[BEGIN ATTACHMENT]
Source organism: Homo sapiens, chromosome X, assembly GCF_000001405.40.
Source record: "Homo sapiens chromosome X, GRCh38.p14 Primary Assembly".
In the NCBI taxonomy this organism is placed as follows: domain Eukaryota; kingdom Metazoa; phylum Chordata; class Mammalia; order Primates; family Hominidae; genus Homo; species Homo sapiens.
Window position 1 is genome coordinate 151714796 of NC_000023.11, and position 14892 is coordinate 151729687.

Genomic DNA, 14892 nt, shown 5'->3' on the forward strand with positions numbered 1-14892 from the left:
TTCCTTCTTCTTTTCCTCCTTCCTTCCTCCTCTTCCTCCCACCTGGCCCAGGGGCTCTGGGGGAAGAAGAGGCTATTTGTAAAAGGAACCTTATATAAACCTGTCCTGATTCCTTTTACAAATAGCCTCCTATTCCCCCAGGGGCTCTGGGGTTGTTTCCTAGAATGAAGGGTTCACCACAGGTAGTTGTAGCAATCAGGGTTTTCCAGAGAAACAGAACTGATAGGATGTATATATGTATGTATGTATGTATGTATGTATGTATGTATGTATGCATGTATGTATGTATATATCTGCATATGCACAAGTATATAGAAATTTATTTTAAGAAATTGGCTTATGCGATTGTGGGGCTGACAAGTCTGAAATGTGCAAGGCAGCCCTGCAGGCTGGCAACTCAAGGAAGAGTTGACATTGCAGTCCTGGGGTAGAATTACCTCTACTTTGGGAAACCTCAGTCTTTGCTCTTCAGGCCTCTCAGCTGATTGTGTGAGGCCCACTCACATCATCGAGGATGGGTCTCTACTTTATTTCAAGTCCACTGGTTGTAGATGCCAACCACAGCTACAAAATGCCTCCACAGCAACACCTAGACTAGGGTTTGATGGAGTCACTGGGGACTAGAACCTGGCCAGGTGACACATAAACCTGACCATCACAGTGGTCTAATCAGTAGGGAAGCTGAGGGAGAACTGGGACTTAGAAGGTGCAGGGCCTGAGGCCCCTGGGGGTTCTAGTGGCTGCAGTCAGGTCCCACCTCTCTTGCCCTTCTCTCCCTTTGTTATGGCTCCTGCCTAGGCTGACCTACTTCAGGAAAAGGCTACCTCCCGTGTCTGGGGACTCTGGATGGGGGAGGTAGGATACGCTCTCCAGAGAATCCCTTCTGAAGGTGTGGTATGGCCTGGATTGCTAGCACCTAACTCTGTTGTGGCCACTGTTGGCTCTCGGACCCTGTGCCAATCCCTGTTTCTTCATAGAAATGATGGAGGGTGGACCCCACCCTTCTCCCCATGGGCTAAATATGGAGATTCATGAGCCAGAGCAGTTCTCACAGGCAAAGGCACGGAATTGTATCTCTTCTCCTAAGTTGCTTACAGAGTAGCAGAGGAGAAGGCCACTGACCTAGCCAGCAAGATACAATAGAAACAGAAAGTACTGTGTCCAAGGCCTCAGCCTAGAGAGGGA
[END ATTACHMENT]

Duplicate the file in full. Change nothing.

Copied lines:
Source organism: Homo sapiens, chromosome X, assembly GCF_000001405.40.
Source record: "Homo sapiens chromosome X, GRCh38.p14 Primary Assembly".
In the NCBI taxonomy this organism is placed as follows: domain Eukaryota; kingdom Metazoa; phylum Chordata; class Mammalia; order Primates; family Hominidae; genus Homo; species Homo sapiens.
Window position 1 is genome coordinate 151714796 of NC_000023.11, and position 14892 is coordinate 151729687.

Genomic DNA, 14892 nt, shown 5'->3' on the forward strand with positions numbered 1-14892 from the left:
TTCCTTCTTCTTTTCCTCCTTCCTTCCTCCTCTTCCTCCCACCTGGCCCAGGGGCTCTGGGGGAAGAAGAGGCTATTTGTAAAAGGAACCTTATATAAACCTGTCCTGATTCCTTTTACAAATAGCCTCCTATTCCCCCAGGGGCTCTGGGGTTGTTTCCTAGAATGAAGGGTTCACCACAGGTAGTTGTAGCAATCAGGGTTTTCCAGAGAAACAGAACTGATAGGATGTATATATGTATGTATGTATGTATGTATGTATGTATGTATGTATGCATGTATGTATGTATATATCTGCATATGCACAAGTATATAGAAATTTATTTTAAGAAATTGGCTTATGCGATTGTGGGGCTGACAAGTCTGAAATGTGCAAGGCAGCCCTGCAGGCTGGCAACTCAAGGAAGAGTTGACATTGCAGTCCTGGGGTAGAATTACCTCTACTTTGGGAAACCTCAGTCTTTGCTCTTCAGGCCTCTCAGCTGATTGTGTGAGGCCCACTCACATCATCGAGGATGGGTCTCTACTTTATTTCAAGTCCACTGGTTGTAGATGCCAACCACAGCTACAAAATGCCTCCACAGCAACACCTAGACTAGGGTTTGATGGAGTCACTGGGGACTAGAACCTGGCCAGGTGACACATAAACCTGACCATCACAGTGGTCTAATCAGTAGGGAAGCTGAGGGAGAACTGGGACTTAGAAGGTGCAGGGCCTGAGGCCCCTGGGGGTTCTAGTGGCTGCAGTCAGGTCCCACCTCTCTTGCCCTTCTCTCCCTTTGTTATGGCTCCTGCCTAGGCTGACCTACTTCAGGAAAAGGCTACCTCCCGTGTCTGGGGACTCTGGATGGGGGAGGTAGGATACGCTCTCCAGAGAATCCCTTCTGAAGGTGTGGTATGGCCTGGATTGCTAGCACCTAACTCTGTTGTGGCCACTGTTGGCTCTCGGACCCTGTGCCAATCCCTGTTTCTTCATAGAAATGATGGAGGGTGGACCCCACCCTTCTCCCCATGGGCTAAATATGGAGATTCATGAGCCAGAGCAGTTCTCACAGGCAAAGGCACGGAATTGTATCTCTTCTCCTAAGTTGCTTACAGAGTAGCAGAGGAGAAGGCCACTGACCTAGCCAGCAAGATACAATAGAAACAGAAAGTACTGTGTCCAAGGCCTCAGCCTAGAGAGGGA